Vincent: And all of a sudden he said, I want to go to conservatory. And he started working very hard. And instead of taking 20 minutes of lessons in two weeks, he got one hour every week. Then he game two. So fashion integrity lessons. So had training. In theory, he didn't like it. I know because I discussed it with him and I saw it. Although I thought he benefits from it. But that was not his. Is he Dennis Phelps feel this way, but he did it because he wanted to go to conservatory. I also gave him band coaching and he had a band with a great drummer. I was a friend of him and he worked his ass off.

Vincent: His mom told me and told me several points he was on when he came home.

Vincent: He went in his room playing guitar. Everything was talky, takita.

Vincent: He had some great weeks as some great places.

Vincent: People start talking about him.

Vincent: So it all and good. Put a lot of effort in it, but.

Vincent: And then all of a sudden by the end of the summer break, I was summer in Czech Republic or whatever, you sent me a text message and said I quit. I quit a band coaching. I quit. So fashion theory and.

Vincent: But I will continue doing guitar lessons. And I was shocked.

Vincent: Small, just small text, and I ask him, are you sure? And he said, yes. By the time I was about fifteen, fifteen years old.

Vincent: So I sold my guitar lessons and we didn't talk about it much. I try to, but, you know, it was a no go issue.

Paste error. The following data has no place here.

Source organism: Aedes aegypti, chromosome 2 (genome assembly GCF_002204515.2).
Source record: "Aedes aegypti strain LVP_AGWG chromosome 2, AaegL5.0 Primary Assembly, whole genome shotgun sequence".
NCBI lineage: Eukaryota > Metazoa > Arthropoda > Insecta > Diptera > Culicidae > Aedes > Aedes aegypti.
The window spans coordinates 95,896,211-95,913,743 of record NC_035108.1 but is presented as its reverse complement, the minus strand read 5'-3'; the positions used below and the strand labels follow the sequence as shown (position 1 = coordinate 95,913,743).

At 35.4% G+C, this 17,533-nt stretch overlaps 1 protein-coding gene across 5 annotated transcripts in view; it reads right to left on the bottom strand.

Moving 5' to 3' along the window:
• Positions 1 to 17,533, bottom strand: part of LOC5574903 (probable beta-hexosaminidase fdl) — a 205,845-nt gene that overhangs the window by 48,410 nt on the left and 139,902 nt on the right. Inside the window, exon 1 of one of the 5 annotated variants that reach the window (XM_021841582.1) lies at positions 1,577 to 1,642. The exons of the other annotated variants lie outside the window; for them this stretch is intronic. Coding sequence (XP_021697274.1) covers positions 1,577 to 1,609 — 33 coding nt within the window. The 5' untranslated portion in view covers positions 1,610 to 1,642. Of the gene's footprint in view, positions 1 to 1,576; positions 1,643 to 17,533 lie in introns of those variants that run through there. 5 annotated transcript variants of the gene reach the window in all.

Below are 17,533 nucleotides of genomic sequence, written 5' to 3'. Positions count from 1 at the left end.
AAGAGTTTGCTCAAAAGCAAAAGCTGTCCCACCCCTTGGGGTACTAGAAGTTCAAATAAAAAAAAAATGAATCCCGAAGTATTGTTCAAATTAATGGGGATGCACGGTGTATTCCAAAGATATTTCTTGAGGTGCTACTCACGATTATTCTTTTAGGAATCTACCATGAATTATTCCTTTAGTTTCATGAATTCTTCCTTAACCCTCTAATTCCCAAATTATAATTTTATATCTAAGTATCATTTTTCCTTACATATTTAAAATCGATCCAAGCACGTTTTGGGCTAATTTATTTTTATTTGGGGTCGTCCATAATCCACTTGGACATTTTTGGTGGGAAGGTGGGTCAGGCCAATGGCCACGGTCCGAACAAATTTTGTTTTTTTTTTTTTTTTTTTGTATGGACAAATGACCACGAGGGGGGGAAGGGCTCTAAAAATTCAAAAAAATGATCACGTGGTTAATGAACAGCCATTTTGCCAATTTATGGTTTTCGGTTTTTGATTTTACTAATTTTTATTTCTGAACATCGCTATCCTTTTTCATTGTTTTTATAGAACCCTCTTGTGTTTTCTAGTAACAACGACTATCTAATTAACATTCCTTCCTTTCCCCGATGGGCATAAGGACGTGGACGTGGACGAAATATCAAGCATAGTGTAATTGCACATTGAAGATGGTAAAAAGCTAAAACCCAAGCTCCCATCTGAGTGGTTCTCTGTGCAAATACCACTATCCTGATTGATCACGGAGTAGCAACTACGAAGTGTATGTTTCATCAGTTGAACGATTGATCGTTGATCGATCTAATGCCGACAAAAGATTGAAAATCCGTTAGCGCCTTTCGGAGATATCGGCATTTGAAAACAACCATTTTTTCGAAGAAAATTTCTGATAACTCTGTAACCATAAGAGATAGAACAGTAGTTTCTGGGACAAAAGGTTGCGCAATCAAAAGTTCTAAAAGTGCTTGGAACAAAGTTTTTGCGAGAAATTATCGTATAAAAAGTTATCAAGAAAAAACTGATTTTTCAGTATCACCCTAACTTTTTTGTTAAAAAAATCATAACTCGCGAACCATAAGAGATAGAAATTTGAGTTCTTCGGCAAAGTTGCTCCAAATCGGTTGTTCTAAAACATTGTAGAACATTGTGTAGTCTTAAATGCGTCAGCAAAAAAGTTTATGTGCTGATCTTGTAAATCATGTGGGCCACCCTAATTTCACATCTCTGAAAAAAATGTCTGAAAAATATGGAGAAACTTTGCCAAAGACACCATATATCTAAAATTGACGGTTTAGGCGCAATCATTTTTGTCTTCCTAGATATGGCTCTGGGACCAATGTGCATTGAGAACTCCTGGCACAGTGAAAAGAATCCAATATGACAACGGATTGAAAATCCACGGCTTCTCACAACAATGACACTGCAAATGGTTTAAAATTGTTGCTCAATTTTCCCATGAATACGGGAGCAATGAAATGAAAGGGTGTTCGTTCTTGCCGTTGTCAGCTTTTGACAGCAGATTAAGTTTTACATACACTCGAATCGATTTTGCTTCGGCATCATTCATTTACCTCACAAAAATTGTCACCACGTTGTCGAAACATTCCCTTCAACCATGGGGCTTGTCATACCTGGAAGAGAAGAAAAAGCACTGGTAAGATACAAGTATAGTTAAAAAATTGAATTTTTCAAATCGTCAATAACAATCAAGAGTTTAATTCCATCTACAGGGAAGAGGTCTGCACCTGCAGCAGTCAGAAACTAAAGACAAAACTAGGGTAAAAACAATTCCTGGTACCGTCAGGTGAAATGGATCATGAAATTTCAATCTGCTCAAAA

Vincent: And after a few weeks.

Vincent: He said.

Vincent: I went to a conservatory. I saw people play. And I know for sure I cannot make this level. I'm not good enough.

Vincent: He said in a way that he was very sure about it. And I wanted to do something else.

Vincent: So the whole conservative thing was off.

Vincent: And that was a relief. And he started from that moment, he started to play better and better and better. And then I had a lesson.

Vincent: I remember I was at a piano. I'm not a pianist. I could just play some chords. And he went crazy, starts soloing and he went off and he was free of flying.

Vincent: And he had fun. He had so much fun. And when he was done, he said, yeah, this was good. And I smile at him. I said. You know what you said about, you know, like a few months ago after summer break. And then his whole face a far. Yes, I remember. Wow, those those two feelings are just so far away from each other. So.